The "flash crash" phenomenon seems to be going around.
Last week marked the anniversary of the first flash crash — May 6, 2010. That was the day some high frequency trading (HFT) algorithms went haywire, sending a slew of large-cap stocks like Procter & Gamble (PG:NYSE) down 30% in the space of minutes.
This year, crude oil experienced its own flash crash on Thursday, May 5, as the futures dropped $10 per barrel in a single day. The move crushed a number of large commodity trading funds, with losses ranging from $300 million to $500 million.
And prior to crude oil’s big drop, there was the violent reversal in silver, kicked off by margin hikes and a rush for the exits. These convulsions appear to have spread all across the commodity complex.
On Wednesday of this week, it was time for yet another flash crash du jour — this time in gasoline futures. Via The Wall Street Journal:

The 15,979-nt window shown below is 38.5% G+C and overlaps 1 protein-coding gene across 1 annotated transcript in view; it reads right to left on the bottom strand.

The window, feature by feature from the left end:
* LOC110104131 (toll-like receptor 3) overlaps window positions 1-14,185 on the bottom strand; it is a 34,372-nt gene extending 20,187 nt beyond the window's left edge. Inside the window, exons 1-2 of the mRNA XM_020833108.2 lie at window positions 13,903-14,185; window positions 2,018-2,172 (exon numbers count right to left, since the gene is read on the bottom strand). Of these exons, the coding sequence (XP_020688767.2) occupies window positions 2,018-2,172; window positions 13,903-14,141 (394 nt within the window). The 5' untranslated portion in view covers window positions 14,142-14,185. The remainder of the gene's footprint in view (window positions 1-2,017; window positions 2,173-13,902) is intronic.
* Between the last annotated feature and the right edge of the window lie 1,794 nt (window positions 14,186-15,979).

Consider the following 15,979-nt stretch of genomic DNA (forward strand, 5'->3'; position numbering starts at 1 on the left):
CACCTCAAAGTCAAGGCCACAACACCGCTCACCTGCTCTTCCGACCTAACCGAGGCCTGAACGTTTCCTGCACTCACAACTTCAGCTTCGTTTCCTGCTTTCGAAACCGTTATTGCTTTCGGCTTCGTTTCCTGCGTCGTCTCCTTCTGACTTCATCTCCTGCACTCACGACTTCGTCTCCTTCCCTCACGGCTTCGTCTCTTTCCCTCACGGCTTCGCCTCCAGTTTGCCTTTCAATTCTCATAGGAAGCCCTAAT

At 12:06 p.m. Eastern time Wednesday, gasoline prices fell to the 25-cent daily limit set by commodities-exchange operator CME Group Inc. That triggered a five-minute trading halt for gasoline, crude oil and heating oil.
Trading resumed with a 50-cent limit for gasoline. Prices stabilized, but gasoline ended down 25.69 cents. On a percentage basis, the decline was the steepest in more than two years.
The catalyst? A U.S. Department of Energy report showing an unexpected buildup of gasoline stockpiles. With supply tightness less than expected, gas prices (at least in the futures) went into freefall.
Refiners were hit by the move, as the "crack spread" — a measure of price difference between crude oil costs and refined product — narrowed sharply. (For refiners, the wider the spread the better, as it increases profit margins on what they sell.)
Sitting opposite of refiners were airline stocks, the prices of which jumped sharply as the crack spread came in. For airlines, less supply tightness means lower fueling costs. (That can make a big difference: Jeff Smisek, the CEO of United, says his airline spends $25,000 per minute on jet fuel.)
And what does this mean for markets? On a broader level, it’s a mixed bag.